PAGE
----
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United States v. Fisher

United States District Court, D. Kansas

October 28, 2014

UNITED STATES OF AMERICA, Plaintiff,
v.
JEROLD D. FISHER, Defendant.

MEMORANDUM AND ORDER

JULIE A. ROBINSON, District Judge.

Before the Court is Defendant Jerold D. Fisher's Motion to Reconsider This Court's Order Finding that the Defendant Breached Plea Agreement (Doc. 53). The Government has responded and the Court is prepared to rule and proceed to sentencing. As explained more fully below, Defendant's motion is granted.

On May 27, 2014, this Court held a sentencing hearing and entertained the parties' joint recommendation, pursuant to the Plea Agreement, that the Court sentence Defendant to 36 months' imprisonment. This Court expressed concern about that nonbinding recommendation, given that the Sentencing Guidelines range was 41 to 51 months' custody, and given that there was no explanation as to Defendant's disposition of much of the $4 million in proceeds of the tax fraud-there was no evidence that it was dissipated though substance abuse or gambling, and in fact, there was no explanation with respect to much of the money. The Court advised the parties that the sentencing hearing would be continued because of the Court's concern about the disposition of the fraudulent tax refunds.

After the Court continued the sentencing hearing, the Government filed a Motion to Determine if Defendant Has Breached His Plea Agreement (Doc. 37). The Court set that motion for hearing and the parties' submitted evidence supporting their respective positions. Included in Defendant's submissions was a rough, categorical accounting of Defendant's purported extensive cash expenditures. The categories of his cash expenditures included: house, vehicle, living, doctor, business, travel and sports, bills paid, and miscellaneous.

The Court issued a written opinion on August 27, 2014 (Doc. 48), finding that Defendant failed to fully and honestly identify and disclose the location and or disposition of assets and property derived from the offense to which he pled guilty, and therefore that Defendant breached the Plea Agreement. The Court was troubled by the lack of documentary evidence to support the disposition of assets, other than Defendant's own attestations, upon which his expert's opinion was based. The Court understood that not until after the May 27 hearing did Defendant attempt to identify and itemize $2 million in cash expenditures, including substantial travel expenses purportedly to support a health book he wrote. Despite the nature of many of these cash expenditures, the Court found significant the fact that Defendant had still not produced records or documentation. When coupled with other concerns about Defendant's credibility, the Court found that Defendant breached the Plea Agreement by failing to provide the Government with truthful information about how the proceeds of the fraud were spent. The Court released the Government from its obligations under Paragraph 5 of the Plea Agreement to recommend a 36-month sentence, to not file any additional charges against Defendant or anyone acting in concert with him, and to advocate for Defendant to receive a reduction in his sentence for acceptance of responsibility.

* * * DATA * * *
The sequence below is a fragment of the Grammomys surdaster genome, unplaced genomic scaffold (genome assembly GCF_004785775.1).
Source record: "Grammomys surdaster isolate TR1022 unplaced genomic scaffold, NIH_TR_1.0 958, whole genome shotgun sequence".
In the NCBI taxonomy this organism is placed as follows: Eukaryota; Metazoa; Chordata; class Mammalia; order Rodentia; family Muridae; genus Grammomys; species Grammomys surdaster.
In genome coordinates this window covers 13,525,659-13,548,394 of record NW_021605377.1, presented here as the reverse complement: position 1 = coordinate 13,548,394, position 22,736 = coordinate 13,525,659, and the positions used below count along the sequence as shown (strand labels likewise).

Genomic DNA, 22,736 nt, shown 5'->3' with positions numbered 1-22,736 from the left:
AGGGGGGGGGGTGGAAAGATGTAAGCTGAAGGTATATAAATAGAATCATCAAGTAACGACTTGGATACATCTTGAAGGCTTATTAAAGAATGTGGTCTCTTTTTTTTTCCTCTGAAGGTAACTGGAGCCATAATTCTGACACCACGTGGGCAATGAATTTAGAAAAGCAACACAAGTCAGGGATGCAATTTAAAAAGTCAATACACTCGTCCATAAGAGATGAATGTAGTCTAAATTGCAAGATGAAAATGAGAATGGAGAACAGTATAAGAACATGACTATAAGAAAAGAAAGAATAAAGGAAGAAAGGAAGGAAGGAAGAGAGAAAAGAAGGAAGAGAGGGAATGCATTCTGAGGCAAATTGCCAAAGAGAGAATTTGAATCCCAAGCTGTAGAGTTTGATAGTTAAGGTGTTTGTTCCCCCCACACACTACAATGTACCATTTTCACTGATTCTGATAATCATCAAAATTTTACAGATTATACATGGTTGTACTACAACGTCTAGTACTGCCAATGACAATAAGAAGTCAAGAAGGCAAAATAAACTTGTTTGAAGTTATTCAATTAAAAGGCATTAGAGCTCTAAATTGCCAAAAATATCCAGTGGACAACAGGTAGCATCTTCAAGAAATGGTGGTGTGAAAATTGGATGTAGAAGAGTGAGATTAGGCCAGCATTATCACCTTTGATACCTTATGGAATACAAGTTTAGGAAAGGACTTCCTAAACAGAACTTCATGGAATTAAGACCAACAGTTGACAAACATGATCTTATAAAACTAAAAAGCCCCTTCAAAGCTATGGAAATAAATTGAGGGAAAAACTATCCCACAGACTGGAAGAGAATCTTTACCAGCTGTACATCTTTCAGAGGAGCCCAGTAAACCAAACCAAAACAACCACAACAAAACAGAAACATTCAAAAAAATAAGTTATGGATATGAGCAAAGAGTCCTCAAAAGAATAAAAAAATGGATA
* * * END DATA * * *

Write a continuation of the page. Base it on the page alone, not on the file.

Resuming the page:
Defendant now asks the Court to reconsider, arguing that in finding that Defendant breached the Plea Agreement, the Court relied on incorrect facts. In civil and criminal cases, motions for reconsideration are governed by District of Kansas Local Rule 7.3.[1] Under Rule 7.3, "a motion to reconsider must be based on: (1) an intervening change in controlling law; (2) the availability of new evidence; or (3) the need to correct clear error or prevent manifest injustice." "A motion to reconsider is not a second chance for the losing party to make its strongest case or to dress up arguments that previously failed."[2]

Defendant complains that the Court misunderstands which evidence he provided to the Government prior to his original sentencing hearing, thus misstating that Defendant failed to provide the Government with bank account records until the Court questioned how the fraud proceeds were spent on May 27. He contends that Defense counsel provided monthly statements for Defendant's E-Trade accounts early in the case, which reflected his stock market losses. Based on this evidence, Defendant contends that it was erroneous for the Court to conclude that the Government was unaware of these losses prior to Defendant's excited utterance at the end of the May 27 hearing that "three million was lost in the stock market. They know that." Exhibits A, B, and C are the account records provided to the Government in - by defense counsel. They include point-of-sale debits, cash withdrawals, and stock gains and losses. It was not made clear to the Court when deciding whether Defendant breached the Plea Agreement that the records were provided before May 27.